A Harvard-led team just successfully used low-powered lasers to activate stem cells and stimulate the growth of teeth in rats and human dental tissue in a lab.
The first step for researchers was to drill holes in two rat molars, exposing the interior of the tooth underneath.
They exposed dentin, which is the harder-than-bone but softer-than-enamel tissue that teeth are mostly made of. Then, they lit up the dentin using a low-powered laser, trying to get the stem cells there to kick into action and start producing more dentin to replace the damaged area.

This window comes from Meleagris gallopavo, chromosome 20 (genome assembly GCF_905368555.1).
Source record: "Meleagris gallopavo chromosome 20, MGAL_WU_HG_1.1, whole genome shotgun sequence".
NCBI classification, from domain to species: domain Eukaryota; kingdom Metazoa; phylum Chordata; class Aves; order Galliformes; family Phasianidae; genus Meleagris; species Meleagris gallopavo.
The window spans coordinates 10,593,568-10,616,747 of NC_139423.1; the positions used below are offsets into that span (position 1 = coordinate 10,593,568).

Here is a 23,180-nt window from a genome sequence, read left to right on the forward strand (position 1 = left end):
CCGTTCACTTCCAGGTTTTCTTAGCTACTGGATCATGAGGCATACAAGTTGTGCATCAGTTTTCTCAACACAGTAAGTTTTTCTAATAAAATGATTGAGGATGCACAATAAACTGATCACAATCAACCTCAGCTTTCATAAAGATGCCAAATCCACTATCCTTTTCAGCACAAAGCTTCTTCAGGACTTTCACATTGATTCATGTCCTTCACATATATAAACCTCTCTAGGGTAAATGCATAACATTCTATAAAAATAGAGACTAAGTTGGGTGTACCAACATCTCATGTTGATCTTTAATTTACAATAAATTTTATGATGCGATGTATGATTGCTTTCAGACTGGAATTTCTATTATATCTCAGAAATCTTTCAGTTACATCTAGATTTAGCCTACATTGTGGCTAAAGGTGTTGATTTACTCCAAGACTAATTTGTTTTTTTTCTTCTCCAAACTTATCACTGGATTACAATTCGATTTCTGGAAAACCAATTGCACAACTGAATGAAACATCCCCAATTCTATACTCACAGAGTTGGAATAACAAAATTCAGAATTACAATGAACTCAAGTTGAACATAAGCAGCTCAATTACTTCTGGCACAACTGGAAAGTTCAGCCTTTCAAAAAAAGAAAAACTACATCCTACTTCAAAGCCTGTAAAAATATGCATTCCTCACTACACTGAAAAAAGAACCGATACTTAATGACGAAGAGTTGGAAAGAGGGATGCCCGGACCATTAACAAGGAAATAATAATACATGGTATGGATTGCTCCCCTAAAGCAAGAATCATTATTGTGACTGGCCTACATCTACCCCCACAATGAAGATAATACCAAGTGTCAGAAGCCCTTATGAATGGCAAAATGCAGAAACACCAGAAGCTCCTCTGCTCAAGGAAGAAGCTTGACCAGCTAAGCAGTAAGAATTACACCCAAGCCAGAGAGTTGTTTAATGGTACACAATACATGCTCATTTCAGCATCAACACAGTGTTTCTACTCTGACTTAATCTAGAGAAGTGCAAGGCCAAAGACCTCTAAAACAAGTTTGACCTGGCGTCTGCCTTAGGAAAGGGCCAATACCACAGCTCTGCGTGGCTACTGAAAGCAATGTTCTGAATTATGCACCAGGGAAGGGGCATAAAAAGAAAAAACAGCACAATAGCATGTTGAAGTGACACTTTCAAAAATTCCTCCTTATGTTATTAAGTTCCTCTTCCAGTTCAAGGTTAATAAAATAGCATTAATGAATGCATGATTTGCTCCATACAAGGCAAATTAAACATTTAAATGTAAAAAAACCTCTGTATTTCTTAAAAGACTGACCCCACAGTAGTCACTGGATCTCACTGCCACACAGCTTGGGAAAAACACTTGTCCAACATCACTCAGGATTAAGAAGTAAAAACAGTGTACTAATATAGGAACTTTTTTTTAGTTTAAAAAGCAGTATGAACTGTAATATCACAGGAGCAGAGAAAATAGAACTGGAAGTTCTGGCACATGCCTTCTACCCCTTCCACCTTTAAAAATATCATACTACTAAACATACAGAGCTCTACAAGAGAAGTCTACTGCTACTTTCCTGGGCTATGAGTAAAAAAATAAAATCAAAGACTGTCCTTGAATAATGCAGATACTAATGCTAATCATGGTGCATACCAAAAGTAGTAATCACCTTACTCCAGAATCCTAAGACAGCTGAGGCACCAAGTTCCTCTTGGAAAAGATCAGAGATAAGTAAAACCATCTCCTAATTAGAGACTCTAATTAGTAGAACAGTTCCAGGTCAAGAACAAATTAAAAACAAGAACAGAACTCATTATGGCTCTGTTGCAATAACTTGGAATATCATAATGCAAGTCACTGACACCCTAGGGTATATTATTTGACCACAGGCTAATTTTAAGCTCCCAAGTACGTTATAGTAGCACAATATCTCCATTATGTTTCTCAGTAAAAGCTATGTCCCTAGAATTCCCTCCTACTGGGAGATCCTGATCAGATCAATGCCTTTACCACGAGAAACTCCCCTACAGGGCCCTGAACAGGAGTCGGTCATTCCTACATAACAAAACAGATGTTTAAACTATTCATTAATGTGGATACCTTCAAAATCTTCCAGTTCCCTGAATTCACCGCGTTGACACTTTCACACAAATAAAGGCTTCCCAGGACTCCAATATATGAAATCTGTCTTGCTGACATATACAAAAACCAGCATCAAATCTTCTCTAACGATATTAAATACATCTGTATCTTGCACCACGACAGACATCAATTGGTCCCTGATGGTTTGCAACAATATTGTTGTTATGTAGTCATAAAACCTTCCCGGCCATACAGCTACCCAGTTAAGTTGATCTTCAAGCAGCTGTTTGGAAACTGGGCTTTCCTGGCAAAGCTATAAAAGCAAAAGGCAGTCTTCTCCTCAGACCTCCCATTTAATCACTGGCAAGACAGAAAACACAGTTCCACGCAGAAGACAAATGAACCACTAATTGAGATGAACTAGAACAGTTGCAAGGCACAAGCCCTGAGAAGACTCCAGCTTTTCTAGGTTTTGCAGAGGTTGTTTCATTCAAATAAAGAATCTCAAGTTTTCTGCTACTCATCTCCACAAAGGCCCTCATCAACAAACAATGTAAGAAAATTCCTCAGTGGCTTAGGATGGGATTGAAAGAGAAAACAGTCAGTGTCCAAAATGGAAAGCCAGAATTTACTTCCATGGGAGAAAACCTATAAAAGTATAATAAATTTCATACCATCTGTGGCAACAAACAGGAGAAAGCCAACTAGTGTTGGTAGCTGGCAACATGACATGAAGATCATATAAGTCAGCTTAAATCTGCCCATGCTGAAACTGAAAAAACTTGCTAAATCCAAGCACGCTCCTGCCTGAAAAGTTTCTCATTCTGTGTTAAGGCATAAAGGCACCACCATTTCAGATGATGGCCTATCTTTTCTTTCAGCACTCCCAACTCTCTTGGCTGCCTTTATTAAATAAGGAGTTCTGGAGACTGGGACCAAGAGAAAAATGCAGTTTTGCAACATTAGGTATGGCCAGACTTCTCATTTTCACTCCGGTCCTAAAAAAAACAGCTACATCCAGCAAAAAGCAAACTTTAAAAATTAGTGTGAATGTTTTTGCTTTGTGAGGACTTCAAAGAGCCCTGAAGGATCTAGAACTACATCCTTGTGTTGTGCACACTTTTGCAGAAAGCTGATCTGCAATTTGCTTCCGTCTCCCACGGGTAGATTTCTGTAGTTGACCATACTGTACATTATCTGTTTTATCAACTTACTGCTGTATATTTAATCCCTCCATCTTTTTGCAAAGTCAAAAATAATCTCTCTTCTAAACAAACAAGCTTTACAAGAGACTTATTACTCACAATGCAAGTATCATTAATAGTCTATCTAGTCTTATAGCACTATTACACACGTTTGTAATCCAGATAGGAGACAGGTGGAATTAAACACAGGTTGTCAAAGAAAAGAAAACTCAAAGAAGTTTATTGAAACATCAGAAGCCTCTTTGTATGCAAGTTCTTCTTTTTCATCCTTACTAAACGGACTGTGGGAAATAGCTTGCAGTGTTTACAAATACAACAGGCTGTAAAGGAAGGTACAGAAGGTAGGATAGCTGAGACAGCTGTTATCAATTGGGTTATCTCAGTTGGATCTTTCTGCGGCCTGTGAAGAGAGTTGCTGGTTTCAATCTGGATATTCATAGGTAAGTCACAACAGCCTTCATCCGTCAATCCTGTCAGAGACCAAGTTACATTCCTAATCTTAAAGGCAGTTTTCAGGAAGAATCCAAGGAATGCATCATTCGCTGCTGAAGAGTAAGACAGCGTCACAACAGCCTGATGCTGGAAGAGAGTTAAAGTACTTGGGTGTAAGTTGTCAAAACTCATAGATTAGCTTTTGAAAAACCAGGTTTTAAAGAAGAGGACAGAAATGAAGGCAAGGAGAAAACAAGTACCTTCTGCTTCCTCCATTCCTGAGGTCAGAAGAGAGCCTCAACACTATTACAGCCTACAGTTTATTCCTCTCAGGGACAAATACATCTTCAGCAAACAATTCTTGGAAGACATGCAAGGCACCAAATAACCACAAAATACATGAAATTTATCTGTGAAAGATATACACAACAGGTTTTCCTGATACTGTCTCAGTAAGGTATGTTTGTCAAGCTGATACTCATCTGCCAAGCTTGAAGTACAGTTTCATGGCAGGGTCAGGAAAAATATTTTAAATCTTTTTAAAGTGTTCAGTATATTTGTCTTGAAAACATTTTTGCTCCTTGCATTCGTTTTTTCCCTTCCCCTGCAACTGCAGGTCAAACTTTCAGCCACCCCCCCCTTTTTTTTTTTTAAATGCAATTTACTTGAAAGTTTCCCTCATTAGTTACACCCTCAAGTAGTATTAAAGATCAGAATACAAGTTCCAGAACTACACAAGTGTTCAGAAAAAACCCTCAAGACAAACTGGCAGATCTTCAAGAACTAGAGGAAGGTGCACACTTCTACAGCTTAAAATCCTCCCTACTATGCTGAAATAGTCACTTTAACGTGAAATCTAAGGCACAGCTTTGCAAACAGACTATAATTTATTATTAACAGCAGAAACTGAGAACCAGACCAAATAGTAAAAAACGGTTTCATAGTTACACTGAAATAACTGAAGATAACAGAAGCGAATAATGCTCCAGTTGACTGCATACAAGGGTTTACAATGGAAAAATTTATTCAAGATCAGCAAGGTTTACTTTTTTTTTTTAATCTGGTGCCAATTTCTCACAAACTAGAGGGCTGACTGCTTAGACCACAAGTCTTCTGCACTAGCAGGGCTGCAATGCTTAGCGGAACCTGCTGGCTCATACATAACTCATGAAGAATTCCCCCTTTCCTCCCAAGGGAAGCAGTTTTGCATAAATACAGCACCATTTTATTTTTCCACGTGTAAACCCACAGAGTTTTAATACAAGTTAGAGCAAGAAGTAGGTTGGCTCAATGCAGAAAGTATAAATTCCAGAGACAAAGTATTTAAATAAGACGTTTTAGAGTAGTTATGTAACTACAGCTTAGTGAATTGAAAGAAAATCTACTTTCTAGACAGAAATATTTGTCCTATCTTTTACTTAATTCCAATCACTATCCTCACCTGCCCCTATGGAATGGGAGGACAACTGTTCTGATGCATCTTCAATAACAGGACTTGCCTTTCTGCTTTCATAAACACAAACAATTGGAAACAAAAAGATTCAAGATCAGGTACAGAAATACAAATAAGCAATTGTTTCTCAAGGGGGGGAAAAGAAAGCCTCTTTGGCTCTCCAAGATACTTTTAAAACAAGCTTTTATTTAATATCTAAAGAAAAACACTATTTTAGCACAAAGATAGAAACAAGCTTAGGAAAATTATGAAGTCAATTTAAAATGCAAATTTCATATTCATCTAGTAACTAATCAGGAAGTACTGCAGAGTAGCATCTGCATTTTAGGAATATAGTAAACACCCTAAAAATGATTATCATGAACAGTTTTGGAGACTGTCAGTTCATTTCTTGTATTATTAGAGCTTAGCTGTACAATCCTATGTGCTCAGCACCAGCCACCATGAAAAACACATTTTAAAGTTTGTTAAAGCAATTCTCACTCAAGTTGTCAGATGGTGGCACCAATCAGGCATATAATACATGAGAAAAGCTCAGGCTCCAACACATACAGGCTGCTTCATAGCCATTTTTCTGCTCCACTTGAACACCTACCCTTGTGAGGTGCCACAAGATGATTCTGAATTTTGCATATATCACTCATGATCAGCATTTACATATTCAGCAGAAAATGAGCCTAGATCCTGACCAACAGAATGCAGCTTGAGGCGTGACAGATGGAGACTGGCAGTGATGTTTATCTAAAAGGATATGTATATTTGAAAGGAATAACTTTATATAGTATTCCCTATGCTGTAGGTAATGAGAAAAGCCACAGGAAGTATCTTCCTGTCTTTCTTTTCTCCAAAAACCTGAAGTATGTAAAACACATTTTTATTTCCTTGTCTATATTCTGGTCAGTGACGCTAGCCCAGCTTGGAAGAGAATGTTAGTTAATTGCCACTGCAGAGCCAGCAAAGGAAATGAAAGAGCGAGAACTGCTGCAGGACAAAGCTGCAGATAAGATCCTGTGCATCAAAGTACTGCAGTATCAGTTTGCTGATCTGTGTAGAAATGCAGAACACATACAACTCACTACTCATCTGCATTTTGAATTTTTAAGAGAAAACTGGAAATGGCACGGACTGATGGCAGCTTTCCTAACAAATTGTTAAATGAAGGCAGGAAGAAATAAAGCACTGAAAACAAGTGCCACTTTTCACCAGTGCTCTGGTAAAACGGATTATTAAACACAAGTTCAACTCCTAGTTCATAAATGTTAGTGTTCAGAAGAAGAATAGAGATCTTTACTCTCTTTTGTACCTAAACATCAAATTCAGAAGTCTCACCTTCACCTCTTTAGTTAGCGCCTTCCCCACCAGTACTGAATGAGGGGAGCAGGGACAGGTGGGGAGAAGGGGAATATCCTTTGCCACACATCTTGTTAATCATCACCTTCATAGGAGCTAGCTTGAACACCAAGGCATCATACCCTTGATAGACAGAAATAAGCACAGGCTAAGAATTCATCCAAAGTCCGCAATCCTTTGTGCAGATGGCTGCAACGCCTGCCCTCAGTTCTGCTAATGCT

When tested with human dental stem cells, the effects were similar. The lasers activated the stem cells, which can become many different types of cells, and specifically caused them to start forming dentin.
Top image an exposed rat molar that received the treatment causing it to start to regrow.
Bottom image showing structure of tooth cells as the regenerative process begins.
Quoted text via Business Insider.